by Nancy Nangeroni
Published in Bay Windows, Jun 29, 2011
I have to admit, I’m a little bit uncomfortable talking about employment discrimination in my life, because so many people have had it so much worse than I. My parents came from poor families but worked hard and put me through MIT, where I graduated in 1976 with a degree in electrical engineering. After graduating, I enjoyed 15 years of engineering success, the last five as a manager, while keeping my gender issues separate and private. My successes included a patented design that gave Bose a significant advantage over competitors; the first successful electronic telephone ringer transducer; and a PC plug-in card that became a telephony industry standard for 10 years. As you probably know, 10 years is a long time in the PC industry.
Then, in 1993, I transitioned to living as a woman. I set out to do so in the best way possible. I believed in my heart that I would continue to succeed in my career. I even dared to hope that I might be able to set a positive example for others. I committed myself to staying positive, accommodating, and productive, and to upholding the very highest standards of integrity.
>But my status on the job was immediately reduced. I was moved from a spacious office with a panoramic view of the Charles River to a smaller interior office. My management role evaporated, and the camaraderie that I had enjoyed so much with my co-workers all but disappeared.
So I thought, well, I can understand why someone might feel uncomfortable working with a woman they’d previously known as a guy. Maybe it’d be easier for other people if they’d only known me as Nancy.
>So I began interviewing for other jobs. At the first six interviews, when they asked me for references, I mentioned that my references might refer to me as John, since that’s how they had known me. I received no call- backs from any of these interviews. Next interview, when it came to references, I made no mention of any changes. I got that job, and went to work for Bell Labs in Lawrence. I found myself being invited to high- level strategic meetings with the division director and department heads. We were discussing the next generation of transmission system, design and deployment. They gave me an award for solving a design problem that had been holding up development. Then the director found out that I had been born male. I was never invited to another management-level meeting. Instead I was relegated to the lowest levels of design.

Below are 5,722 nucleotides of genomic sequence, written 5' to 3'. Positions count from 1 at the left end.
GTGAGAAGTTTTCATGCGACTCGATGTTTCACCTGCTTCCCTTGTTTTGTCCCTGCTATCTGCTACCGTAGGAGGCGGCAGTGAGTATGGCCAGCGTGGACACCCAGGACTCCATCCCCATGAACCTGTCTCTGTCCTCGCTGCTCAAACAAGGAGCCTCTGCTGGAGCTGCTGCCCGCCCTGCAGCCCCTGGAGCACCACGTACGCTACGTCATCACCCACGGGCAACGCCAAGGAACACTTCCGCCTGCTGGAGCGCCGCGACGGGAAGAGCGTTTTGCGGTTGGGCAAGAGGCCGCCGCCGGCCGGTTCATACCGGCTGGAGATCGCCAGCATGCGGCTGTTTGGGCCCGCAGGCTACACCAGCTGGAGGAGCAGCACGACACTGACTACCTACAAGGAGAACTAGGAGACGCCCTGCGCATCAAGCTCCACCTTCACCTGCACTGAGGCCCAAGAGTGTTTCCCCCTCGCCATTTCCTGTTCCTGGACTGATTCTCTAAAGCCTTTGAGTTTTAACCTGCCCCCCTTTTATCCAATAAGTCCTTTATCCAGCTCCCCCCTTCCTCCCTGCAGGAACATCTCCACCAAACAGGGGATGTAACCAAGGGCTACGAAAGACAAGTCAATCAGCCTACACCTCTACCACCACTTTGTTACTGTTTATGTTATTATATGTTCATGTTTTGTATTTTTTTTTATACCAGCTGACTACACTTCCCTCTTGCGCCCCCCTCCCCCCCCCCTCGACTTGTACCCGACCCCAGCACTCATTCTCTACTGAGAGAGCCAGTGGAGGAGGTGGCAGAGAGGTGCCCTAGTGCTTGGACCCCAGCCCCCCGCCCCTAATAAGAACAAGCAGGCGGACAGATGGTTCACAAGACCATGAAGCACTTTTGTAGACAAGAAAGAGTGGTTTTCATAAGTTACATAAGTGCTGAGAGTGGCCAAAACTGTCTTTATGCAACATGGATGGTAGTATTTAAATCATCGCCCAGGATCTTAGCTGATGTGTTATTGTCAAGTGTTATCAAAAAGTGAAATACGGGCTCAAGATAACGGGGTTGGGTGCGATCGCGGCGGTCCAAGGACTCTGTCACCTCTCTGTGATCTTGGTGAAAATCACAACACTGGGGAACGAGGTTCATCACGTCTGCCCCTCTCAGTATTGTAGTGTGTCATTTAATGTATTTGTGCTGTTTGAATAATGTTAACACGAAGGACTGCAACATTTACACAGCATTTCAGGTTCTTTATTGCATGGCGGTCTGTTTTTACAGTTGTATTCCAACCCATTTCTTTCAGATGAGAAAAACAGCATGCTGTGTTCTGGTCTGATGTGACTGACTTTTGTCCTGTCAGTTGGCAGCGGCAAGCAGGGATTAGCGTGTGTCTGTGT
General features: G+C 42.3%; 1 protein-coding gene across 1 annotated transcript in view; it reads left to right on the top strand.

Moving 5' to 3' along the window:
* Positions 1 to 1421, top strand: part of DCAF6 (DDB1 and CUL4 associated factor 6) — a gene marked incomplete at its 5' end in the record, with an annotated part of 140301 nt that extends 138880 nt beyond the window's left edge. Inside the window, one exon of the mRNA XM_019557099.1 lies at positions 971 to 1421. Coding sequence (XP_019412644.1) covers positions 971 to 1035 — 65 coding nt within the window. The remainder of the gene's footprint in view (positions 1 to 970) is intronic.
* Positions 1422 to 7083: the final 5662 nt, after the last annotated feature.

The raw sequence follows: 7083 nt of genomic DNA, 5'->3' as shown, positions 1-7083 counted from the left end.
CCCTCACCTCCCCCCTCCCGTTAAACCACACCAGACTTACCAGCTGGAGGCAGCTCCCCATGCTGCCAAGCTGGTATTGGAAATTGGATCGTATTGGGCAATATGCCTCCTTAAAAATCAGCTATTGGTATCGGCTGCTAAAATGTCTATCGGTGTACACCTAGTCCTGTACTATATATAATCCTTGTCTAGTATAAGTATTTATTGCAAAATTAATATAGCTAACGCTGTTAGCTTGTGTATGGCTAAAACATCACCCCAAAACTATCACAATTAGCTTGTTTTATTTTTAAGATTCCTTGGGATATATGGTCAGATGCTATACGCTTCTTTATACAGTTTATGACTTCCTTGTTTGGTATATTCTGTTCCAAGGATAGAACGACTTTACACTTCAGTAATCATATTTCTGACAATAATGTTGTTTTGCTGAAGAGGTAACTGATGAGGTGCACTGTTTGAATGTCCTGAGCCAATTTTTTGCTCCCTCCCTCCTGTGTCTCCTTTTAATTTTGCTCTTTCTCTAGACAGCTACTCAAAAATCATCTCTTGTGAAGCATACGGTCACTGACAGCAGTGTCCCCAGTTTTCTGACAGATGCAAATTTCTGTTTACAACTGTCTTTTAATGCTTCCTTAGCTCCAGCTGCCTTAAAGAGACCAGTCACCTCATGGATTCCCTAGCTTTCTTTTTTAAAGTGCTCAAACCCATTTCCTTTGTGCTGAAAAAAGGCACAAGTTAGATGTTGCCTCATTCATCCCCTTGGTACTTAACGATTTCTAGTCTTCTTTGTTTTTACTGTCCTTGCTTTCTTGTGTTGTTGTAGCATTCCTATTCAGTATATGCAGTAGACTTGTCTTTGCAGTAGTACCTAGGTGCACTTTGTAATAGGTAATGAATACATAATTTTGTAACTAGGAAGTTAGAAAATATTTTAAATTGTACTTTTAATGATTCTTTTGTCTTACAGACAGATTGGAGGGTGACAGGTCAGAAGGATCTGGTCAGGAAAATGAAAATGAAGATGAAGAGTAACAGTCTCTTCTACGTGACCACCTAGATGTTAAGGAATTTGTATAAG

That’s how it went for the next 10 years. I continued to do excellent work. For one company I designed two-thirds of the hardware for the first successful Internet-based telephone system. That company, NBX, was sold for $600 million. But despite my continued technical success, I was never again considered for any kind of management role. My career turned demoralizing. I was socially snubbed, hidden away like some kind of embarrassment. It’s hard to maintain enthusiasm for a job in that kind of work environment.
My career is behind me now. In 2004, while I was between jobs, I suffered a spine injury in an automobile accident, and I can no longer do that kind of work. It’s too late for me, but it’s not too late for others, for the younger transgender folks coming through school and beyond. They need protection against discrimination.
Fortunately, I am still able to help out, a little, with the struggle to protect the right of individuals to freely self-identify and express their gender. Such gender identity and expression does no real harm anyone else. There is no good reason to deny anyone this freedom. It is, in my view, a vital and necessary step towards full equality among, and freedom for, all people.
The opposition to the Transgender Equal Rights bill is using the same kind of arguments that were used against civil rights protections for African- Americans, against women’s rights, and against gay and lesbian rights. Their objections are all about the discomfort and fear that they feel towards us. But these are the very things that build the foundation for prejudice and discrimination. Their lies and distortions exaggerate fears and stoke the fires of hostility and intolerance. The blatant cruelty of some of their arguments — not to mention the hateful online posts that always follow articles sympathetic to transgender equal rights — only further proves the need for these protections.
So to our elected officials, I beg of you: pass this bill now! And to everyone else, please make your voices heard in support of the immediate passage of the Transgender Equal Rights bill.
Nancy Nangeroni is Chair of the Massachusetts Transgender Political Coalition (MTPC).